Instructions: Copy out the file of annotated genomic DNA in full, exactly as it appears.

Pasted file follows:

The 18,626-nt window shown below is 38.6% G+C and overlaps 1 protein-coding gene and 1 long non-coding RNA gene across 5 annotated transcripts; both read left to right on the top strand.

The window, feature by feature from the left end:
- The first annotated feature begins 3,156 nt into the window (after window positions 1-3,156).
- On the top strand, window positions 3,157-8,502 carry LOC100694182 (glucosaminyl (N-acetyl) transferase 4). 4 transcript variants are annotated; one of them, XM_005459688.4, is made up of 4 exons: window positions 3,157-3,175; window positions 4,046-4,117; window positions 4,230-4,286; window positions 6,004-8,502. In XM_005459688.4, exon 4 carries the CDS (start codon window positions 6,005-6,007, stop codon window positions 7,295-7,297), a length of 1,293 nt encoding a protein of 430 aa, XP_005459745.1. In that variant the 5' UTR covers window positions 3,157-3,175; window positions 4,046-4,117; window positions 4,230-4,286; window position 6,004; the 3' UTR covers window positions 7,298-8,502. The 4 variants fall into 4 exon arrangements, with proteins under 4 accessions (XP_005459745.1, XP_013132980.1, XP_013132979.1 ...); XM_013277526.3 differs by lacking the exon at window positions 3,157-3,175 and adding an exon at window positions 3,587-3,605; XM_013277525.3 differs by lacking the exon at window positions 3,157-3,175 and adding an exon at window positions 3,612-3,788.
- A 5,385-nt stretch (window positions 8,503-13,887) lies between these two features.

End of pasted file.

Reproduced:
The 18,626-nt window shown below is 38.6% G+C and overlaps 1 protein-coding gene and 1 long non-coding RNA gene across 5 annotated transcripts; both read left to right on the top strand.

The window, feature by feature from the left end:
- The first annotated feature begins 3,156 nt into the window (after window positions 1-3,156).
- On the top strand, window positions 3,157-8,502 carry LOC100694182 (glucosaminyl (N-acetyl) transferase 4). 4 transcript variants are annotated; one of them, XM_005459688.4, is made up of 4 exons: window positions 3,157-3,175; window positions 4,046-4,117; window positions 4,230-4,286; window positions 6,004-8,502. In XM_005459688.4, exon 4 carries the CDS (start codon window positions 6,005-6,007, stop codon window positions 7,295-7,297), a length of 1,293 nt encoding a protein of 430 aa, XP_005459745.1. In that variant the 5' UTR covers window positions 3,157-3,175; window positions 4,046-4,117; window positions 4,230-4,286; window position 6,004; the 3' UTR covers window positions 7,298-8,502. The 4 variants fall into 4 exon arrangements, with proteins under 4 accessions (XP_005459745.1, XP_013132980.1, XP_013132979.1 ...); XM_013277526.3 differs by lacking the exon at window positions 3,157-3,175 and adding an exon at window positions 3,587-3,605; XM_013277525.3 differs by lacking the exon at window positions 3,157-3,175 and adding an exon at window positions 3,612-3,788.
- A 5,385-nt stretch (window positions 8,503-13,887) lies between these two features.